Lucretia's story was attached to these historical phenomena for the Roman people. Ovid, for instance, relates Lucretia's story in the context of a festival the Romans called Regifugium (Flight of the King) which was celebrated on February 24. While scholars reject Ovid's connection of this particular festival in its earliest origins to the events surrounding Lucretia's tragedy, it is clear that the Roman mind had made its own link.
If the story is accepted as basically valid, the question arises as to why Lucretia committed suicide when she was innocent of wrongdoing. One theory is that in her era she might have expected a trial before a family council and foreseen condemnation despite her victimization. Even if she had been allowed to live, the idea that any subsequent offspring might be tainted by the violation would have been difficult to face, and perhaps she was unwilling to live life as what would have been seen as a marred woman. She certainly believed, accurately, that she would ensure a vendetta against the House of Tarquin by her death.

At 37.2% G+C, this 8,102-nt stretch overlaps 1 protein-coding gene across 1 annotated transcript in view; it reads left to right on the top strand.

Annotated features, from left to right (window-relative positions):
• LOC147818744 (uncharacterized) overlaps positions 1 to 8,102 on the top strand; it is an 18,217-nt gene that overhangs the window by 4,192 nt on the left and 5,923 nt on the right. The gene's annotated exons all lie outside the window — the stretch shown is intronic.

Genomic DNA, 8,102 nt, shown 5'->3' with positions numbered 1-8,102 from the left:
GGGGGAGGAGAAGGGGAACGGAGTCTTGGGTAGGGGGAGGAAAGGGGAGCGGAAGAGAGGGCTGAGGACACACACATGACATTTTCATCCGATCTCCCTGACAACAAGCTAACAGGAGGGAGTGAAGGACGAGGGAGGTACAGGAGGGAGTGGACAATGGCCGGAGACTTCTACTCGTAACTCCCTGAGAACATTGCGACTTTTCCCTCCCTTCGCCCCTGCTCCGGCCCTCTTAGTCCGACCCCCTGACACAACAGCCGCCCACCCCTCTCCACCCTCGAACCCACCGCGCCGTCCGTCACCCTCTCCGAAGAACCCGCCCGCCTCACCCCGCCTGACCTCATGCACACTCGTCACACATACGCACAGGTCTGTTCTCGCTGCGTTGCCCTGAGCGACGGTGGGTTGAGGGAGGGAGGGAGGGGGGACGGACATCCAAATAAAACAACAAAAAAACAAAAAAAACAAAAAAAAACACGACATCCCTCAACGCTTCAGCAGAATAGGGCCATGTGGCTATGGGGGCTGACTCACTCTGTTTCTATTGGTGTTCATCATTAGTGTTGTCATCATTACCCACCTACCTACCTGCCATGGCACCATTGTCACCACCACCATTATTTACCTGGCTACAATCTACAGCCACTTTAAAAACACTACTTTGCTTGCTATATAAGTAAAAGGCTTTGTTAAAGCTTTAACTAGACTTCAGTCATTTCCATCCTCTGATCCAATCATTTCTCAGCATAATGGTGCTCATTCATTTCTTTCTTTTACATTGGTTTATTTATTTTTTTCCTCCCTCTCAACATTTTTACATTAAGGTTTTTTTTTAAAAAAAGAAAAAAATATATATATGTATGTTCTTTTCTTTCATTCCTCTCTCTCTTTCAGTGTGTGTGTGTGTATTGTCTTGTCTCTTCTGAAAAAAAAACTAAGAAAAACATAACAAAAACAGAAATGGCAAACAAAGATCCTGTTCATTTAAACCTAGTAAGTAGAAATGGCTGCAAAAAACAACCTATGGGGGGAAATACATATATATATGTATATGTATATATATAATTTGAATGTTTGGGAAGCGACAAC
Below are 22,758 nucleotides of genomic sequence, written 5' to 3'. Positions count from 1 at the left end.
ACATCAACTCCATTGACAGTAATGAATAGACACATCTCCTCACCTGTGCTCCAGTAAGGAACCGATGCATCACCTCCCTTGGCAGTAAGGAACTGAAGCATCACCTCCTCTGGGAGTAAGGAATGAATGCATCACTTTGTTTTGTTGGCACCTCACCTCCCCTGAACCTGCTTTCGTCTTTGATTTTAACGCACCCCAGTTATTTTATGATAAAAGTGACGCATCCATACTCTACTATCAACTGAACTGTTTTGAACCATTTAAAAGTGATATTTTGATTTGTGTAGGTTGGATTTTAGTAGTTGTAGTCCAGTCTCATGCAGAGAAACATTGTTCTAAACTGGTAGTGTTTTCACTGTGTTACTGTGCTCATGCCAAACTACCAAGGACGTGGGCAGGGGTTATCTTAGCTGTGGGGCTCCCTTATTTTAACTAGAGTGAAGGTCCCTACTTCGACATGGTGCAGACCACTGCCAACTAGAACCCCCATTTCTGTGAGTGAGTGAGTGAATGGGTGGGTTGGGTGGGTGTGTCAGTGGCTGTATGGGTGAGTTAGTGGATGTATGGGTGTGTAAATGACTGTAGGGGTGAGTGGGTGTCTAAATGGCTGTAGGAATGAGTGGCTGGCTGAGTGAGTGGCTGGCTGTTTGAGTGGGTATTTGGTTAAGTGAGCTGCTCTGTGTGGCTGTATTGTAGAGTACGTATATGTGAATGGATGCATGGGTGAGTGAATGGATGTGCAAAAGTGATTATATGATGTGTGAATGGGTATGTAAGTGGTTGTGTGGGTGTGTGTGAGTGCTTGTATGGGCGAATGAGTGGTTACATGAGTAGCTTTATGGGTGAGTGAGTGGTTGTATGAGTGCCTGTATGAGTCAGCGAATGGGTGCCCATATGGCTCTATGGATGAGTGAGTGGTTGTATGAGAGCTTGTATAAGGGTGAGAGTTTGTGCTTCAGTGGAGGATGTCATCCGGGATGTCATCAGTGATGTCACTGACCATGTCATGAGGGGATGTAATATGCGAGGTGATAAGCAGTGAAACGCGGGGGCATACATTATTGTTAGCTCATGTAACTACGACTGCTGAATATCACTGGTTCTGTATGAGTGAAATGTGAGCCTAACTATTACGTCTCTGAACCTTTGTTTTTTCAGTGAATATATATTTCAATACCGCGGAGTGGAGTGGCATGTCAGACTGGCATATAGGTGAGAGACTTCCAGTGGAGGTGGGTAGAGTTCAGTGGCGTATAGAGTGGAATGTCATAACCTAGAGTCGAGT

Lucretia is a stark figure on the white canvas of early Roman history, appearing only long enough to demonstrate industry and chastity as cardinal womanly virtues and then to motivate men to throw off political oppression. But her story has served moral purposes for writers ever since. Among the Roman authors who refer to her in extant writings, always in a laudatory vein, are Cicero, Varro, Valerius Maximus, and Seneca. St. Augustine, on the other hand, castigates Lucretia for her suicide. He argues from a Christian viewpoint, 900 years after the event, that her suicide was immoral and only added another sin to the chain of crimes already committed. Shakespeare, over 1,000 years after St. Augustine, retold her story in "The Rape of Lucrece," a long narrative poem describing her chastity, her dilemma, and her courage. Her suicide, a tragedy to the modern mind, was glorified for thousands of years.
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Dionysius of Halicarnassus. The Roman Antiquities. Translated by Earnest Cary. Loeb Classical Library. Cambridge, MA: Harvard University Press, 1937.
Hallett, Judith. Fathers and Daughters in Roman Society: Women and the Elite Family. Princeton, NJ: Princeton University Press, 1984.
Livy. The Early History of Rome. Translated by Aubrey de Sélincourt. London: Penguin, 1971.
Ogilvie, R.M. A Commentary on Livy Books 1–5. Oxford: Oxford University Press, 1965.
Treves, Piero. "Lucretia," in Oxford Classical Dictionary, 1970.
Sylvia Gray Kaplan , Adjunct Faculty, Humanities, Marylhurst College, Marylhurst, Oregon